The International Cinematographers Guild has put the kabosh on an initiative to enlist the union in an organized effort to file a trade action against Canada for subsidizing film and television production.In an unusual Sunday session, the executive board of Local 600 met on November 26 and voted 32 to 28 to turn down the proposal, which was backed by the Film and Television Action Committee, as a way to curb runaway production. The closeness of the vote reflected a continuing split in the ICG on the trade sanctions issue. A similar proposal in mid-2005, backed by former Local 600 president Gary Dunham was narrowly defeated. Instead the executive board agreed to spend $15,000 to back a study of the issue. IATSE president Tom Short has harshly criticized the tactic because the International Association of Theatrical and Stage Employees includes several Canadian guilds. There is also concern that a trade action would provoke retaliation. That hasn’t stopped some unions. The International Brotherhood of Electrical Workers, Local 40, is in favor. And Last October the non-IA Screen Actors Guild voted to back and financially support the filing in Washington of a so-called 301(a) petition under the Federal Trade Act of 1974. SAG agreed to put up $50,000 to help fund the action. Under a previous administration it had resisted such an effort. Though no specific sum was ever mentioned, the ICG board understood that an aye vote would entail a commitment along the lines of SAG’s contribution to further a filing.Before the executive board voted, each side produced what were in effect expert witnesses to argue the pros and cons of the case for the ICG to back the filing of an unfair trade petition. “Our board felt compelled to hear both sides of the 301(a) argument before deciding whether it wanted to spend the membership’s money on a costly legal process or to allocate the local’s limited resources toward other courses of action to level the playing field,” commented ICG president Steven Poster. “This meeting provided National Executive Board members the opportunity to hear all sides of the 301(a) argument and to make an informed decision.”Speaking in favor was attorney Alan Dunn, a partner in the Washington firm Stewart and Stewart, who has experience with trade cases and has already been retained by the Hollywood guilds favoring such an action. He estimated that it would cost $500,000 to bring a case under section 301(a) and that it stood a 75-percent chance of succeeding.That was disputed by Michael Punke, who had worked in the office of the United States Trade Representative during the Clinton Administration as a senior counsel. He suggested that $500,000 was a conservative estimate, and that the chance of success, without the backing of other industry groups like the Alliance of Motion Picture and Television Producers, was a scant five percent. The length of time such a case would take to move forward was also at issue. Dunn estimated about four months, though he acknowledged there were numerous procedural hurdles to overcome. The former USTR attorney said three years was more realistic.Punke asserted an attack on Canadian subsidies could trigger a counterattack on incentives offered by a number of states in this country. He also noted that the federal government had legislated subsidies for low-budget productions in the American Jobs Creation Act of 2004.It remains to be seen how much the ICG’s negative vote has hobbled the campaign to bring a trade case against Canada.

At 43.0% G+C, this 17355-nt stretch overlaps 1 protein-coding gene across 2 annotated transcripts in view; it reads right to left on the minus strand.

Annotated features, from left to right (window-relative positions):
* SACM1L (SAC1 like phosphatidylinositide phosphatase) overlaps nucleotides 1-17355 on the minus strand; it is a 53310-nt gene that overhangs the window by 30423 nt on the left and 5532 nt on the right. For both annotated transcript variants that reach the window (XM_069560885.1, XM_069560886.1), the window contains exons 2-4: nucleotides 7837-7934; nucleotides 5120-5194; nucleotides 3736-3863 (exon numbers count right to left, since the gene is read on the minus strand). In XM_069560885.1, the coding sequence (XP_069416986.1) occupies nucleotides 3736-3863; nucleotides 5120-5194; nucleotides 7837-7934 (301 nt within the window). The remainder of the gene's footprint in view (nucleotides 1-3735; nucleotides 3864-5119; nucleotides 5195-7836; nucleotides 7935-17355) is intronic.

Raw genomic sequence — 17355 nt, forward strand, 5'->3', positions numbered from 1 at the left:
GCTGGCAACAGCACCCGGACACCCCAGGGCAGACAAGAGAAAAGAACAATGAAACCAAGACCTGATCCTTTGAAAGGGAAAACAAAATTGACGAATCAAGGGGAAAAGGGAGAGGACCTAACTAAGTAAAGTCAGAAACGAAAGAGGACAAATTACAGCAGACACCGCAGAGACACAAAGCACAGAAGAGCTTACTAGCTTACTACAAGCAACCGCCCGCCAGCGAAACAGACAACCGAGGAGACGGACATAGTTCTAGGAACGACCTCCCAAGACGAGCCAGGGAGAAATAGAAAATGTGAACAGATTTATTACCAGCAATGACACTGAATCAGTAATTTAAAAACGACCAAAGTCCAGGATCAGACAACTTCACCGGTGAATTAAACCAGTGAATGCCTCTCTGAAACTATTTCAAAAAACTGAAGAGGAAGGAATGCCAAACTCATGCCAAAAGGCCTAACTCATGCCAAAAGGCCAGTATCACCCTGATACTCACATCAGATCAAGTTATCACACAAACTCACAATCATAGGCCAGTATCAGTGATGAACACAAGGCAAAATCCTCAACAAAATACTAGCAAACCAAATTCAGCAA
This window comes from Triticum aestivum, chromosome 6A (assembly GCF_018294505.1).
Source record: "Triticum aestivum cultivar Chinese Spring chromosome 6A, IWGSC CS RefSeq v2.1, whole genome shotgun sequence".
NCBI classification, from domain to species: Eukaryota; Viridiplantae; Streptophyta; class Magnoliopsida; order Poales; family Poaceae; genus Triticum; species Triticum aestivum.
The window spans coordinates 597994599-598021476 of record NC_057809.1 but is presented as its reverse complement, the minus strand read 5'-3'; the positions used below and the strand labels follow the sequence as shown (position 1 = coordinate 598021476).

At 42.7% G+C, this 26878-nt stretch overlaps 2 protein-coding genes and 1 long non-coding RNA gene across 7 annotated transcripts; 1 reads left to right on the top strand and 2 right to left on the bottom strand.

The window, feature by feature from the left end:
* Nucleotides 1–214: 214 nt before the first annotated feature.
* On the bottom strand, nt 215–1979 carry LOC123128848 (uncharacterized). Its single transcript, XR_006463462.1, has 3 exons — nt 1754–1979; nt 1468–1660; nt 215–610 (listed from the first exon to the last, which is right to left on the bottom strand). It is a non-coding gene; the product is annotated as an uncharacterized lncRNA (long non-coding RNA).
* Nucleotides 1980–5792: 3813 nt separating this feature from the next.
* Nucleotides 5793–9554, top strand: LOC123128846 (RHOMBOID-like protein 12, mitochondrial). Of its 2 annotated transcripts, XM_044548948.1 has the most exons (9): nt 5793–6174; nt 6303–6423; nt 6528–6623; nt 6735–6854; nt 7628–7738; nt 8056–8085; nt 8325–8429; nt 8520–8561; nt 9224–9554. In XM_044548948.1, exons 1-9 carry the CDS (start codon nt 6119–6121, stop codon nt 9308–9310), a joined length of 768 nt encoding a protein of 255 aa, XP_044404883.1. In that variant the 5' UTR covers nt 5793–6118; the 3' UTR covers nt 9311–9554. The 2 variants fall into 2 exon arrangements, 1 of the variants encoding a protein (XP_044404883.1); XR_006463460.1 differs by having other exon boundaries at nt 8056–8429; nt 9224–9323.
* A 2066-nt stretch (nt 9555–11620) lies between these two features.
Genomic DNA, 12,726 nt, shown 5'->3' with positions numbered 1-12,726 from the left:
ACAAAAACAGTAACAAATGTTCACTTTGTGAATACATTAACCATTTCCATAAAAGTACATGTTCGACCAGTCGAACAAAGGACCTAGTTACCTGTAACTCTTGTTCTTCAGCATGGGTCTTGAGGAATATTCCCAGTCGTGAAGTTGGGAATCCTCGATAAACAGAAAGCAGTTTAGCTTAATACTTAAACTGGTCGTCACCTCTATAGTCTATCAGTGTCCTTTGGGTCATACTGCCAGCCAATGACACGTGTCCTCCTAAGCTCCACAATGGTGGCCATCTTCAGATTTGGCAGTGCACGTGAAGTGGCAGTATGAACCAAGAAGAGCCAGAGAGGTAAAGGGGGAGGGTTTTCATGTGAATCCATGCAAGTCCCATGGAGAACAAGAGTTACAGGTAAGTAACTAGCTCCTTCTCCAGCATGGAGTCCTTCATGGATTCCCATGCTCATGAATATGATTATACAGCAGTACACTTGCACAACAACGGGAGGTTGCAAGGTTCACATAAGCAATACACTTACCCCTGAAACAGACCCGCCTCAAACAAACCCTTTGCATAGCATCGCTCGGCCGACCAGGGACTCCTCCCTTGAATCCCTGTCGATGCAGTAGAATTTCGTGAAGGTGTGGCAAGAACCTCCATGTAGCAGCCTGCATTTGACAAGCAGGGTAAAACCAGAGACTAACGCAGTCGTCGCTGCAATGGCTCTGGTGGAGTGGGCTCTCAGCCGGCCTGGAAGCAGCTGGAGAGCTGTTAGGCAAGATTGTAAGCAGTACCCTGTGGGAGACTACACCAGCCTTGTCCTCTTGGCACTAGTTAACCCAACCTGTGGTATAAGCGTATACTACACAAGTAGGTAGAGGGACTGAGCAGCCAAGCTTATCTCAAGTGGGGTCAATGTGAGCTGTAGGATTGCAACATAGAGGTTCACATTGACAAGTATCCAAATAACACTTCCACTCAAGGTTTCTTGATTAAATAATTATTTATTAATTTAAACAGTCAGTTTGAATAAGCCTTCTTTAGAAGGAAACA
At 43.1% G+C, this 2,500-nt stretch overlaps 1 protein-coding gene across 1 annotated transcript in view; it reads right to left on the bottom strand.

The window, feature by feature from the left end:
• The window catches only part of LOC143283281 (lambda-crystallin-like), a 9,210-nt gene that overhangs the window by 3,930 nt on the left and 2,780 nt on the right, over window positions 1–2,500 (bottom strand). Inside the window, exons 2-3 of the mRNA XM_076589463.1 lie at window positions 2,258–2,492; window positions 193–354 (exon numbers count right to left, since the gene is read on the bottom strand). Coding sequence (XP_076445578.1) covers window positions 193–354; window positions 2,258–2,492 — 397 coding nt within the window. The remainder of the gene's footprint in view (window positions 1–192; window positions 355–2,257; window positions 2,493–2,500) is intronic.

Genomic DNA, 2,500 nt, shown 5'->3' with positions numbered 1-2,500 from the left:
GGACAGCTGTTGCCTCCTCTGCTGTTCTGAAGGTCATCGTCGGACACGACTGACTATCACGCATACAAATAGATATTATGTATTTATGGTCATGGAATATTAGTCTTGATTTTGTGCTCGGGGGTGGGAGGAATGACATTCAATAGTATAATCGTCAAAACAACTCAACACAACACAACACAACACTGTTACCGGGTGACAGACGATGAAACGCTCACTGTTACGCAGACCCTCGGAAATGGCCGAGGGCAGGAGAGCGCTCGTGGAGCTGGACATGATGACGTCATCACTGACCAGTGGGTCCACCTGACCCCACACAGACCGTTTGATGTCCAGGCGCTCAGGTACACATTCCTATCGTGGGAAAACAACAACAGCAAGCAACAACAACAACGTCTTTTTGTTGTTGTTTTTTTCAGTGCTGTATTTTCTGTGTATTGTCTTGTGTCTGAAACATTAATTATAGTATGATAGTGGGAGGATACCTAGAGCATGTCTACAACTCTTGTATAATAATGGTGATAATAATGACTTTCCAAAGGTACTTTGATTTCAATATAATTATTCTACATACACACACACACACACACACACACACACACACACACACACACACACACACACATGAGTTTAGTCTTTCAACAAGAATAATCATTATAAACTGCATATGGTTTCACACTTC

Written by Jack Egan